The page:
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Nuedexta (dextromethorphan / quinidine) Disease Interactions

There are 4 disease interactions with Nuedexta (dextromethorphan / quinidine):

Major

Antiarrhythmics (Includes Nuedexta) ↔ Cardiovascular Dysfunction

Severe Potential Hazard, Moderate plausibility

Applies to: Hypotension, Congestive Heart Failure

Antiarrhythmic agents can induce severe hypotension (particularly with IV administration) or induce or worsen congestive heart failure (CHF). Patients with primary cardiomyopathy or inadequately compensated CHF are at increased risk. Antiarrhythmic agents should be administered cautiously and dosage and/or frequency of administration modified in patients with hypotension or adequately compensated CHF. Alternative therapy should be considered unless these conditions are secondary to cardiac arrhythmia.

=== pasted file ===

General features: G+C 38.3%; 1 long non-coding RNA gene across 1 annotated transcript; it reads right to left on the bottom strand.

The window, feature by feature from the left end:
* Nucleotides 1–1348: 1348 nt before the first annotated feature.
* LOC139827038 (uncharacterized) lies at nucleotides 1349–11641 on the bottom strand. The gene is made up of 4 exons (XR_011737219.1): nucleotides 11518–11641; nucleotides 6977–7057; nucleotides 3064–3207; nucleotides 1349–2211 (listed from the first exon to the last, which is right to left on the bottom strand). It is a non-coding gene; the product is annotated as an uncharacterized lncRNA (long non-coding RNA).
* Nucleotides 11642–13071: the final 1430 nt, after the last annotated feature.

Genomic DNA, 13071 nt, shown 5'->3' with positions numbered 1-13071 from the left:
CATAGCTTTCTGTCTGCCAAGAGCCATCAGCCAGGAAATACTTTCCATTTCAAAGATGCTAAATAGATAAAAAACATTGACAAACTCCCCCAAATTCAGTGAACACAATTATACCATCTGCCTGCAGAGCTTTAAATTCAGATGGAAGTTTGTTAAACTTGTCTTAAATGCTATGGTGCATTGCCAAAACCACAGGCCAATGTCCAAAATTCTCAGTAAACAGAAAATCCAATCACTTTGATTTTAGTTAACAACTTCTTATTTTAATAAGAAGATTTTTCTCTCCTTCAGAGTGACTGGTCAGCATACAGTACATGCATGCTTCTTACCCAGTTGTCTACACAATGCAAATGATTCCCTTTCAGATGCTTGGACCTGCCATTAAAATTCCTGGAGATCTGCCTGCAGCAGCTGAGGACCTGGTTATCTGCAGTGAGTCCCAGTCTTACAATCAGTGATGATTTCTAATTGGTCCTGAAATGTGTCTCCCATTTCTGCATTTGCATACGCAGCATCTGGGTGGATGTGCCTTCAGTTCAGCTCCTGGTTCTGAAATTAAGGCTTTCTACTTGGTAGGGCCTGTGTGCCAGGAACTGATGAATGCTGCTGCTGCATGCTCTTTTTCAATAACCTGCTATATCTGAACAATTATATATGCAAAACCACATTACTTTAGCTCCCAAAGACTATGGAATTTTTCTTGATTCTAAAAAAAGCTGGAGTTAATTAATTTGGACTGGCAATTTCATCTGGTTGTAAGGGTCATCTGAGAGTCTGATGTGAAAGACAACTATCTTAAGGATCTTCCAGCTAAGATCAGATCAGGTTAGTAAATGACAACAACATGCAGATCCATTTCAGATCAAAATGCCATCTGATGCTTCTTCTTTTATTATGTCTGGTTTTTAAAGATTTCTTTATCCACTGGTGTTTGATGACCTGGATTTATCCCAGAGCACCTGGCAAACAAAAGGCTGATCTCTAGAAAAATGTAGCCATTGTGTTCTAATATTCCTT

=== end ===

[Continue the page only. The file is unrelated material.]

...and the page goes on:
References

  1. Halkin H, Meffin P, Melmon KL, Rowland M "Influence of congestive heart failure on blood levels of lidocaine and its active monodeethylated metabolite." Clin Pharmacol Ther 17 (1975): 669-76
  2. Crouthamel WG "The effect of congestive heart failure on quinidine pharmacokinetics." Am Heart J 90 (1975): 335-9
  3. "Product Information. Cordarone (amiodarone)." Wyeth-Ayerst Laboratories, Philadelphia, PA.
View all 17 references
Major

Antiarrhythmics (Includes Nuedexta) ↔ Proarrhythmic Effects

Severe Potential Hazard, High plausibility

Applies to: Arrhythmias, Abnormal Electrocardiogram